Local laws and customs
Remember, the local laws apply to you as a visitor and it is your responsibility to follow them. Be sensitive to local customs, traditions and practices as your behaviour may be seen as improper, hostile or may even be illegal.
Local laws reflect the fact that Brunei is an Islamic country. You should dress modestly and respect local traditions, customs, laws and religions at all times, especially during the holy month of Ramadan, or if you intend to visit religious areas.
His Majesty The Sultan and other members of the Bruneian Royal Family are highly revered and public criticism of them would cause great offence.
On 22 October 2013 a new Sharia criminal code was enacted. The new code sets out severe corporal penalties and punishments, including death, for a variety of offences and in some cases applies to non-Muslims. Phase 1 was implemented from 1 May 2014, with offences punishable with a fine, imprisonment or both. Phases 2 and 3, which include more severe penalties, are subject to further legislation before implementation.
Adultery (involving a Muslim) and close proximity between the sexes is deemed an offence under Bruneian Law and may attract a fine, imprisonment or both. In some circumstances, it may also attract corporal punishment. Under the new Sharia criminal code it is also an offence for any person who consumes any food, drink or tobacco in public during the fasting hours of Ramadan. You could be fined up to B$4,000 and/or imprisoned for up to 1 year.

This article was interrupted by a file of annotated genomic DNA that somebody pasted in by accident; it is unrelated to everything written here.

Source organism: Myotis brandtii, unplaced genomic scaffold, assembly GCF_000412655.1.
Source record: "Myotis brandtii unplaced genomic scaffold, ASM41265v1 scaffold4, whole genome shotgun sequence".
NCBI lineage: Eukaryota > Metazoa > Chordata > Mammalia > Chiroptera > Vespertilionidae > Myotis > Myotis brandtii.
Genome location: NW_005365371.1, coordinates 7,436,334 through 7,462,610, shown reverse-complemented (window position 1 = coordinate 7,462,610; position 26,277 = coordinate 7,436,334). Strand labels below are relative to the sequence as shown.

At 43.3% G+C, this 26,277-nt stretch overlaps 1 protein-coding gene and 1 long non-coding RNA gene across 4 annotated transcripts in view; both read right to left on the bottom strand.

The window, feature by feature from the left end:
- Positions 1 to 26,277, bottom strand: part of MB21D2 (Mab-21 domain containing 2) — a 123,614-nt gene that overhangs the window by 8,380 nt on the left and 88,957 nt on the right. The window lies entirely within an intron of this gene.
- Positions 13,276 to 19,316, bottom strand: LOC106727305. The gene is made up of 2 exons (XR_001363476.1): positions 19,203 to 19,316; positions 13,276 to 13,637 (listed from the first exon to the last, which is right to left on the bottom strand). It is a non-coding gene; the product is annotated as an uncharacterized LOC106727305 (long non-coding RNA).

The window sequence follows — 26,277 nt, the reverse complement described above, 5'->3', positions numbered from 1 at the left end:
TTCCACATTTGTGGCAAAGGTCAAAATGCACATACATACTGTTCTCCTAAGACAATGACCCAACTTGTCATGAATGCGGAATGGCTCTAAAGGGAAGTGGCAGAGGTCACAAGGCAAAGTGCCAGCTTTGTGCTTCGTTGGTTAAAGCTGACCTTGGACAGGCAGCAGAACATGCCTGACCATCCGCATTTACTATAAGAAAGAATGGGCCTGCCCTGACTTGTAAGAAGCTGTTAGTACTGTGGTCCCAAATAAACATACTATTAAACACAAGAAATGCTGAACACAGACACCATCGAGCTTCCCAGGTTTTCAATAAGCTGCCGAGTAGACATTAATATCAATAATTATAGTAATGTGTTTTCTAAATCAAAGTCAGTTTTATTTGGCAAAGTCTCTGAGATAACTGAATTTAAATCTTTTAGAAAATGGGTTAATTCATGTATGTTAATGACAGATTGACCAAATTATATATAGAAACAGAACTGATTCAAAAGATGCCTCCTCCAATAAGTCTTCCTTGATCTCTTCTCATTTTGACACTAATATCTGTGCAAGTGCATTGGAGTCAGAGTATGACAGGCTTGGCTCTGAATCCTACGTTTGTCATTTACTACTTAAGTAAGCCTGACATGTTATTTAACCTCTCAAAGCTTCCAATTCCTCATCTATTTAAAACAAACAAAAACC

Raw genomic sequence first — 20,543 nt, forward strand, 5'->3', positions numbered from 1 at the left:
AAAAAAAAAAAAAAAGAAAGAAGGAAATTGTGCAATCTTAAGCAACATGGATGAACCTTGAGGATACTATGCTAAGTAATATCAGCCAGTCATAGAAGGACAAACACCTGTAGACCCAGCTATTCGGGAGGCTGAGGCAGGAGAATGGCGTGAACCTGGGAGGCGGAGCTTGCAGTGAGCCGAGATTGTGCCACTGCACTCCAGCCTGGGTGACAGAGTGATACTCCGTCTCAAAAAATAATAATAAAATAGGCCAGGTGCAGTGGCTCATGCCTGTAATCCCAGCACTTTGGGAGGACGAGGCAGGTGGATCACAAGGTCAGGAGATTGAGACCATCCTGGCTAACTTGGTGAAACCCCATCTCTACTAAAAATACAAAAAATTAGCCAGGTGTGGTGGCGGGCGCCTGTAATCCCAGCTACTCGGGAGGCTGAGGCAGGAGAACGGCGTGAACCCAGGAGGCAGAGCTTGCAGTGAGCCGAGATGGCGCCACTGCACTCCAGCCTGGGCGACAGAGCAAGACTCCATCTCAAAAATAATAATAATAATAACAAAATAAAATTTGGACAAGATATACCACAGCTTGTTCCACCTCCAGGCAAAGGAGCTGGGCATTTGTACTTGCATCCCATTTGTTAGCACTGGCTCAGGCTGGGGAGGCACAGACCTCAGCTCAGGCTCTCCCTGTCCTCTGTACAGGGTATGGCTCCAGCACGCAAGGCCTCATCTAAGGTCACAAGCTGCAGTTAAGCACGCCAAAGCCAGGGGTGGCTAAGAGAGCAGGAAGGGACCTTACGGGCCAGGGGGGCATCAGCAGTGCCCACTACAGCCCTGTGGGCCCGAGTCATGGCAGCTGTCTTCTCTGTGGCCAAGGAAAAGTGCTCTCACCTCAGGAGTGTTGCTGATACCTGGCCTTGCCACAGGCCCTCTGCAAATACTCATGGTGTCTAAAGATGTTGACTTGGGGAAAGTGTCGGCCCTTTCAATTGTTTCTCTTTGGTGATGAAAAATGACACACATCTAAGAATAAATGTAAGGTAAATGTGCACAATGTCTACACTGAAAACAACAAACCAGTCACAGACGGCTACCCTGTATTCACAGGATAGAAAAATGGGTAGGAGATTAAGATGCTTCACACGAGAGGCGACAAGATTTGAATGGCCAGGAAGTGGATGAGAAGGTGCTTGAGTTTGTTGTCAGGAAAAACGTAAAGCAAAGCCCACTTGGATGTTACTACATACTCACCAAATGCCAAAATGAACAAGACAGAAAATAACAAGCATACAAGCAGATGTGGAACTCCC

Possession of pornographic material is illegal.
Illegal drug use (no matter what the drug) carries stiff penalties, including fines, long prison terms and the death penalty.
There are severe penalties for all drug offences in Brunei including, in some cases, the death penalty. Other crimes may attract caning and lengthy prison sentences.
The sale of alcohol in Brunei is prohibited. Non-Muslims over 17 years of age may import duty free two bottles of wine or spirits and twelve cans of beer on entry into Brunei, but must declare them to the customs authorities on arrival and consume them in private. There must be at least a 48-hour gap between each import. Keep the customs slip in case of inspection.
Smoking is prohibited in certain public places, including shopping and eating areas, bus stops and stations and government buildings. Offenders may be fined. It’s difficult to buy cigarettes in Brunei and there’s no duty-free allowance for tobacco or tobacco products, even for personal consumption.
Homosexual activity is illegal.
Tue, 03 May 2016 10:56:17 BST